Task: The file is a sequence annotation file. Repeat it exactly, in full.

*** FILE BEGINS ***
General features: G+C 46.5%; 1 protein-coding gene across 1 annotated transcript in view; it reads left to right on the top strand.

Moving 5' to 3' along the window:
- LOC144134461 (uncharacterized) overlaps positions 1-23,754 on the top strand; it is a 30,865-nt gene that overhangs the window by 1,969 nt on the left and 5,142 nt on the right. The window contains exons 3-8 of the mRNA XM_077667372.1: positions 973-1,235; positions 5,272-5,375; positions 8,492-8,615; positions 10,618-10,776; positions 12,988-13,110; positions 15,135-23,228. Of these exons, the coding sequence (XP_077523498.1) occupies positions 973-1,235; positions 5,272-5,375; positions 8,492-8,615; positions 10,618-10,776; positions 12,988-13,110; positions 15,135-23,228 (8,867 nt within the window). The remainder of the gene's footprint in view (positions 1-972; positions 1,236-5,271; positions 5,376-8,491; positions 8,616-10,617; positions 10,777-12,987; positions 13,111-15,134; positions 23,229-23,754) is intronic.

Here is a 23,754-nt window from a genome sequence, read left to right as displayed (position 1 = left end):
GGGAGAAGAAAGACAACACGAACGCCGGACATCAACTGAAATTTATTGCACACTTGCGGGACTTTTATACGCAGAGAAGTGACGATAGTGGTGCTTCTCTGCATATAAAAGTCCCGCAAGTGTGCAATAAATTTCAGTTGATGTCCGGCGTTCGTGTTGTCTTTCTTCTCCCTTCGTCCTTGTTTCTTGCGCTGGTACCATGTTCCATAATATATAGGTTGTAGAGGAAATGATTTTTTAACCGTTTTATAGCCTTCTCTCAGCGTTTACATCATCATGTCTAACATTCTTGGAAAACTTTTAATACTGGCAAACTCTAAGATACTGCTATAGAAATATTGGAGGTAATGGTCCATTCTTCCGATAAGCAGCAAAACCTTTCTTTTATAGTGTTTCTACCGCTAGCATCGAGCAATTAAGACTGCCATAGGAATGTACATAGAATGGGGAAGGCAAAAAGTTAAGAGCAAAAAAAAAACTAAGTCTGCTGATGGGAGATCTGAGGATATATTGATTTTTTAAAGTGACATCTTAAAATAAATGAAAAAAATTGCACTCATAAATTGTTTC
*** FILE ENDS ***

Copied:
General features: G+C 46.5%; 1 protein-coding gene across 1 annotated transcript in view; it reads left to right on the top strand.

Moving 5' to 3' along the window:
- LOC144134461 (uncharacterized) overlaps positions 1-23,754 on the top strand; it is a 30,865-nt gene that overhangs the window by 1,969 nt on the left and 5,142 nt on the right. The window contains exons 3-8 of the mRNA XM_077667372.1: positions 973-1,235; positions 5,272-5,375; positions 8,492-8,615; positions 10,618-10,776; positions 12,988-13,110; positions 15,135-23,228. Of these exons, the coding sequence (XP_077523498.1) occupies positions 973-1,235; positions 5,272-5,375; positions 8,492-8,615; positions 10,618-10,776; positions 12,988-13,110; positions 15,135-23,228 (8,867 nt within the window). The remainder of the gene's footprint in view (positions 1-972; positions 1,236-5,271; positions 5,376-8,491; positions 8,616-10,617; positions 10,777-12,987; positions 13,111-15,134; positions 23,229-23,754) is intronic.

Here is a 23,754-nt window from a genome sequence, read left to right as displayed (position 1 = left end):
GGGAGAAGAAAGACAACACGAACGCCGGACATCAACTGAAATTTATTGCACACTTGCGGGACTTTTATACGCAGAGAAGTGACGATAGTGGTGCTTCTCTGCATATAAAAGTCCCGCAAGTGTGCAATAAATTTCAGTTGATGTCCGGCGTTCGTGTTGTCTTTCTTCTCCCTTCGTCCTTGTTTCTTGCGCTGGTACCATGTTCCATAATATATAGGTTGTAGAGGAAATGATTTTTTAACCGTTTTATAGCCTTCTCTCAGCGTTTACATCATCATGTCTAACATTCTTGGAAAACTTTTAATACTGGCAAACTCTAAGATACTGCTATAGAAATATTGGAGGTAATGGTCCATTCTTCCGATAAGCAGCAAAACCTTTCTTTTATAGTGTTTCTACCGCTAGCATCGAGCAATTAAGACTGCCATAGGAATGTACATAGAATGGGGAAGGCAAAAAGTTAAGAGCAAAAAAAAAACTAAGTCTGCTGATGGGAGATCTGAGGATATATTGATTTTTTAAAGTGACATCTTAAAATAAATGAAAAAAATTGCACTCATAAATTGTTTC